There are six Velo Birmingham climbs, with a combined total of 7,000ft over the 100-mile route
The inaugural Velo Birmingham sportive takes place later this year on closed roads throughout the West Midlands countryside and Birmingham City Centre. Like so many UK sportives, the route takes in some of the best local cycle routes and showcases the regions beautiful countryside.
The route meanders through several counties, including Sandwell & Dudley, Staffordshire, Shropshire and Worcestershire, before returning to Birmingham City Centre and the rapturous applause of admiring friends, family and supporters.
Velo Birmingham is one of only a handful of closed road sportives in the UK, Ride London perhaps being the most well known, followed by Velothon Wales and Etape Caledonia in Scotland. And whilst 2017 may be its first year, I suspect it’ll be around for some years to come.
Covering a distance of 100 miles, the Velo Birmingham sportive is setting itself up as one of the bucket list sportives and one that saw 15,000 cyclists stampede to join, resulting in it selling out in just 4 days.
This article looks specifically at the climbs on the Velo Birmingham sportive but if you’d like to know more about Velo Birmingham itself, just click on that link for full details.
Velo Birmingham Route, Map & Climbs
So what of the route itself. The official elevation claims 6,555 ft but uploading the GPX file into Strava sees this increase to 7,140 ft. Other mapping platforms agree with Strava so we’ll go with that figure for the moment.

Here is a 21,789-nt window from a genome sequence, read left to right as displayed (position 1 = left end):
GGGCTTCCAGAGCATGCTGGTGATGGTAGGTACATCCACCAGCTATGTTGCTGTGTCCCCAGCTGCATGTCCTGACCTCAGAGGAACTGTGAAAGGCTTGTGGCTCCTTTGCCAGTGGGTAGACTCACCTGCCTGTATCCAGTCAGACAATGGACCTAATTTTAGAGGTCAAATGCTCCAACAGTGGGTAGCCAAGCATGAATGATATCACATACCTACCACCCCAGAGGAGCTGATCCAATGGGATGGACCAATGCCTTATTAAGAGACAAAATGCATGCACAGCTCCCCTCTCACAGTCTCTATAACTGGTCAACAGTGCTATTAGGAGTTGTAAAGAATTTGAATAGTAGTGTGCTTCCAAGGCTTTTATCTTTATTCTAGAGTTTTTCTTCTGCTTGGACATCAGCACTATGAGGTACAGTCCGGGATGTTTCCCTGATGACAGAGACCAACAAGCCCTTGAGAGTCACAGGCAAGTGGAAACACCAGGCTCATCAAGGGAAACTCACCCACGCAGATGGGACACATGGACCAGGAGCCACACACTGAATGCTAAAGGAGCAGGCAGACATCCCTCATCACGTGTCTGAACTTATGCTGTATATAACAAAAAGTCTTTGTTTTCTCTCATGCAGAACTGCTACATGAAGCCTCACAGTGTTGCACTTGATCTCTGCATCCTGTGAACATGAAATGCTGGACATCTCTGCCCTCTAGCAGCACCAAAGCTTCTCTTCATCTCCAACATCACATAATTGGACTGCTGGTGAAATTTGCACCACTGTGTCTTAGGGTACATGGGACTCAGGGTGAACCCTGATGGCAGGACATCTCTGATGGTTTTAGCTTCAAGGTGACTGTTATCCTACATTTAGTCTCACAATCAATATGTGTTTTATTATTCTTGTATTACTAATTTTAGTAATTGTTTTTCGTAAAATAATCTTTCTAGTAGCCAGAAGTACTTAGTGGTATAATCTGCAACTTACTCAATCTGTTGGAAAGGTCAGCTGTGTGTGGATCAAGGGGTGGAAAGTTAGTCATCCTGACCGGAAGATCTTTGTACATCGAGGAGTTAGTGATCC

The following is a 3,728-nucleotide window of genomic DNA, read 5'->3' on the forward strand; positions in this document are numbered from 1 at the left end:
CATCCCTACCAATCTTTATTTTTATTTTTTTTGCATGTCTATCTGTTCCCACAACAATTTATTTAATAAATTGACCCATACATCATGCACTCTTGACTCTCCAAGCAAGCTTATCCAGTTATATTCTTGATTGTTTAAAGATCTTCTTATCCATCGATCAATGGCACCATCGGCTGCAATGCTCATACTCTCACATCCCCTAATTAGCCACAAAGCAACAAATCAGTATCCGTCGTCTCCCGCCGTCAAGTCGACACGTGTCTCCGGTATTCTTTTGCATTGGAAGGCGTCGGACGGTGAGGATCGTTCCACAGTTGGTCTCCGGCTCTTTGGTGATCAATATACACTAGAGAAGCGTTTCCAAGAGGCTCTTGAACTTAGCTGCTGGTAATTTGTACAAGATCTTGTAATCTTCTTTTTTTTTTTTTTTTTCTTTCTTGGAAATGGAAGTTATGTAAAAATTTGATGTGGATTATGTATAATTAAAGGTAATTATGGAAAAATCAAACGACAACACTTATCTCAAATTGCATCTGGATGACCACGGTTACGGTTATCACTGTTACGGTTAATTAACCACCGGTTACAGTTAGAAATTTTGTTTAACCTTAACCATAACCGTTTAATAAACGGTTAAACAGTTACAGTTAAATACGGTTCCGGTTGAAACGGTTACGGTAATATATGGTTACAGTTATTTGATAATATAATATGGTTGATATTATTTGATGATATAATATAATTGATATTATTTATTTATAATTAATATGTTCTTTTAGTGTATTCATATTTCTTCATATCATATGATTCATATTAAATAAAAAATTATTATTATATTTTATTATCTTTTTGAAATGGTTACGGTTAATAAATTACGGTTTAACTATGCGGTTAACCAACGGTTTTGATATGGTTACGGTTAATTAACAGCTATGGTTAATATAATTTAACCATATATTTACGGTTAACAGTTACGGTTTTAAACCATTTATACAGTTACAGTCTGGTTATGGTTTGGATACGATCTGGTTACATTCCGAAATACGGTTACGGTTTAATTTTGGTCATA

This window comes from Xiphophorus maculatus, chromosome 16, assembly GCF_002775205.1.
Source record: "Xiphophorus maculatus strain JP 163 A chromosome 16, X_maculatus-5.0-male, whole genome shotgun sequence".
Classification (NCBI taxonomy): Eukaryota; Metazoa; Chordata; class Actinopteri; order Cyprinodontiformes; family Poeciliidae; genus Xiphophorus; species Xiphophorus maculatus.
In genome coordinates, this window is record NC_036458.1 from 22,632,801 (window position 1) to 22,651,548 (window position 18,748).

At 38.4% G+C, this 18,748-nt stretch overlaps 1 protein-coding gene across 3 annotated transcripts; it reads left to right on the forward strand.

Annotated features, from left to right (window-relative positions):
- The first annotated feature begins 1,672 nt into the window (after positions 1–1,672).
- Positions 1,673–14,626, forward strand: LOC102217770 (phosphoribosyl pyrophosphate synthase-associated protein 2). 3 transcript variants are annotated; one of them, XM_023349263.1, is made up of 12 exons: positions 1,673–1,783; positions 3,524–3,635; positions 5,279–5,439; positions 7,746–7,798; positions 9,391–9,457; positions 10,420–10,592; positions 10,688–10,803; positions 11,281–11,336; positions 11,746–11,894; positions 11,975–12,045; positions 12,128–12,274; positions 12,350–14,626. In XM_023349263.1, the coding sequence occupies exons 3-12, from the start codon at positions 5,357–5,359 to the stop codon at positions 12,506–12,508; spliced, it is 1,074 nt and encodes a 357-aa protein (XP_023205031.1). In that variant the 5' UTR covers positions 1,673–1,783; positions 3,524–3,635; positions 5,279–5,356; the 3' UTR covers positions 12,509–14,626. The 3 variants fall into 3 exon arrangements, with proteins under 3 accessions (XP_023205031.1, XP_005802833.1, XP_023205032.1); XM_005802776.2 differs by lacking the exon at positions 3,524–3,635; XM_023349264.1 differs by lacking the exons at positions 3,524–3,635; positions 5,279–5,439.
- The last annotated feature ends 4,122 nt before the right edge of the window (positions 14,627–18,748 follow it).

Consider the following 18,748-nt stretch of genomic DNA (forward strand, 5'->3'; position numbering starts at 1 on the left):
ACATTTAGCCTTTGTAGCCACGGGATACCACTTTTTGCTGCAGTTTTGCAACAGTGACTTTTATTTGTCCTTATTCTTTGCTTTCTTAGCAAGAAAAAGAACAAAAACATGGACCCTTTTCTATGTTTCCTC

This is the official route map (click to enlarge the map) which shows the journey through each county and the road closure times, which is kind of an indicator of the times you’ll have to have passed each segment to ensure you avoid the broom-wagon.
There are several ascents and descents to note, which include a couple of Cat 3, a Cat 4 and a Cat 5. The first climb isn’t until the 26-mile mark so there’s plenty of time for your legs to warm-up. This is a straight up and down climb from Yarhampton to Stanford Bridge and is immediately followed by the second climb of the day.
There are six climbs on the 100-mile route, some longer than others and some steeper than others. I’m going to detail each of the climbs on the route but in the meantime, if you’d like to view the interactive route map, just click on the following link for a full map of the Velo Birmingham route on the ridewithgps.com website.
The following table is a summary of the Velo Birmingham climbs and shows the location, mile-marker, elevation and average gradient. As you can see, four of the climbs come in the first half of the sportive and just two in the second half.